|Publication number||US5726382 A|
|Application number||US 08/508,350|
|Publication date||Mar 10, 1998|
|Filing date||Jul 28, 1995|
|Priority date||Mar 31, 1995|
|Also published as||WO1998008783A1|
|Publication number||08508350, 508350, US 5726382 A, US 5726382A, US-A-5726382, US5726382 A, US5726382A|
|Inventors||Robert S. Scheffee, Brian K. Wheatley|
|Original Assignee||Atlantic Research Corporation|
|Export Citation||BiBTeX, EndNote, RefMan|
|Patent Citations (18), Non-Patent Citations (8), Referenced by (25), Classifications (12), Legal Events (11)|
|External Links: USPTO, USPTO Assignment, Espacenet|
This application is a continuation in part of application Ser. No. 08/414,470 filed Mar. 31, 1995 now abandoned.
The present invention relates to a eutectic solution-forming mixture of ammonium nitrate (AN) and either aminoguanidine nitrate (AGN) or guanidine nitrate (GN) and optionally potassium nitrate (KN) that will generate a particulate-free, non-toxic, odorless and colorless gas, for various purposes, such as inflating a vehicle occupant restraint, i.e., an air bag for an automotive vehicle.
The present invention relates generally to solid composite propellant compositions and more particularly to solid composite propellant compositions useful as gas generators.
Recently, there has been a great demand for new gas generating propellants which are cool burning, non-corrosive and yield a high volume of gas and low solid particulates because attempts to improve existing gas generating compositions have been unsuccessful for various reasons. For example, while the addition of certain modifiers has lowered the flame temperature and increased gas production, these same modifiers have contributed to the production of undesirable corrosive products. In turn, other modifiers utilized in the past, while not producing corrosive materials, have not succeeded in lowering the flame temperature significantly or of increasing gas evolution.
The usual gas generator composition, known in gas generator technology as the "propellant", is comprised of ammonium nitrate oxidizer with rubbery binders or in pressed charges. Various chemicals such as guanidine nitrate, oxamide and melamine are used in the propellant to aid ignition, give smooth burning, modify burning rates and give lower flame temperatures.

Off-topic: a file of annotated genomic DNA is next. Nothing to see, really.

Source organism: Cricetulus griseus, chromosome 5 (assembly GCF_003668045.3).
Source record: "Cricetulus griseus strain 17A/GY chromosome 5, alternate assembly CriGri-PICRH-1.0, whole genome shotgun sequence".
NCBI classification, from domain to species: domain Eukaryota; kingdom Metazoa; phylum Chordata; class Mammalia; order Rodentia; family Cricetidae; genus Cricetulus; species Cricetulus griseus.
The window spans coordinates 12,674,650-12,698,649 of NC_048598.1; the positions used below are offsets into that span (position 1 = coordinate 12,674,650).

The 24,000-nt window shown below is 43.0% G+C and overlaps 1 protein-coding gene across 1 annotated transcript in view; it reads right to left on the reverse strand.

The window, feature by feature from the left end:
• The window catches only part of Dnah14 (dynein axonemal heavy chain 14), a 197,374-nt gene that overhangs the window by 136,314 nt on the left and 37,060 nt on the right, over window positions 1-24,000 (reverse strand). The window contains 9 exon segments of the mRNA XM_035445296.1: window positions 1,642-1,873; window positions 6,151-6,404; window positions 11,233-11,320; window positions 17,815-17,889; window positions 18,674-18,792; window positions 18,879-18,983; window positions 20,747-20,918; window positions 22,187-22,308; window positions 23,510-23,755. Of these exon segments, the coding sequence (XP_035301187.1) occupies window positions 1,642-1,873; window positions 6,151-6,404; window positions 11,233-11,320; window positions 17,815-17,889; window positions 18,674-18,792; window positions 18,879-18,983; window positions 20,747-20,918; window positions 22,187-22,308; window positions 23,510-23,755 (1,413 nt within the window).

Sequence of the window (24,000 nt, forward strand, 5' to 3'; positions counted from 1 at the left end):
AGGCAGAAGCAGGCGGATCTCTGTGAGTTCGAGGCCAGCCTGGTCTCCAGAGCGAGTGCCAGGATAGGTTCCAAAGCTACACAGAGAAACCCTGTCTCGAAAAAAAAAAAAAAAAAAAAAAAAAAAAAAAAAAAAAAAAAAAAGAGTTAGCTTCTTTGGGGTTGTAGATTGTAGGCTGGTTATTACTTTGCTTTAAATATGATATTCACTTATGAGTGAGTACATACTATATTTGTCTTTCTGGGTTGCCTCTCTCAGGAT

Ammonium nitrate is the most commonly used oxidizer since it is exceptionally effective per unit weight and yields a non-toxic and non-corrosive exhaust at low flame temperatures. Further, it contributes to burning rates lower than those of other oxidizers. Ammonium nitrate is cheap, readily available and safe to handle. The main objection to ammonium nitrate is that it undergoes certain phase changes during temperature variations causing cracks and voids if any associated binder is not sufficiently strong and flexible to hold the composition together.
Ammonium nitrate compositions are hygroscopic and difficult to ignite, particularly if small amounts of moisture have been absorbed. Since said compositions do not sustain combustion at low pressures, various combustion catalysts are added to promote ignition and low pressure combustion as well as to achieve smooth, stable burning. Gas generator compositions used for air bags should contain no metallic additives or even oxidizers such as ammonium perchlorate, because these give erosive and corrosive exhaust gases respectively. Commonly used additives, such as ammonium dichromate, copper chromite, etc., are disadvantageous since they all produce solids in the exhaust gases.
Gas generator compositions are usually manufactured by a pressing or by an extruding and compression molding technique. The solid particles are formed and the composition is broken up into bits ("granulated") with appropriate granulator-type equipment.
After granulation, the composition is loaded into molds of the required shapes and pressed to about 7000 psi (4921 kg/cm2). With certain types of binder, the molds are heated to about 180° F. (82° C.) until the composition is cured or vulcanized. The grain is then potted into the gas generator cases. The molds, mills and extrusion equipment are costly; the lengthy process time further increases the cost of manufacture. It is especially difficult to produce large grains by this technique.
The art is replete with instances of compositions containing a guanidine-type compound together with an oxidizer, such as ammonium nitrate. For example, in U.S. Pat. No. 3,031,347, guanidine nitrate and ammonium nitrate are listed together at column 2, as well as in Examples 3 and 5. However, compared with the present invention, not only does the guanidine compound lack an amino group, as in the aminoguanidine nitrate embodiment, but the composition disclosed in the patent is not a eutectic solution-forming mixture. Likewise, see U.S. Pat. No. 3,739,574, col. 2, in the Table. On the other hand, U.S. Pat. No. 3,845,970, at column 3, discloses a list of solid compositions for generating gas in a shock absorption system. Among the components of the various compositions are ammonium nitrate and aminoguanidine nitrate. The two materials are not disclosed in admixture and, obviously, are not in a eutectic composition.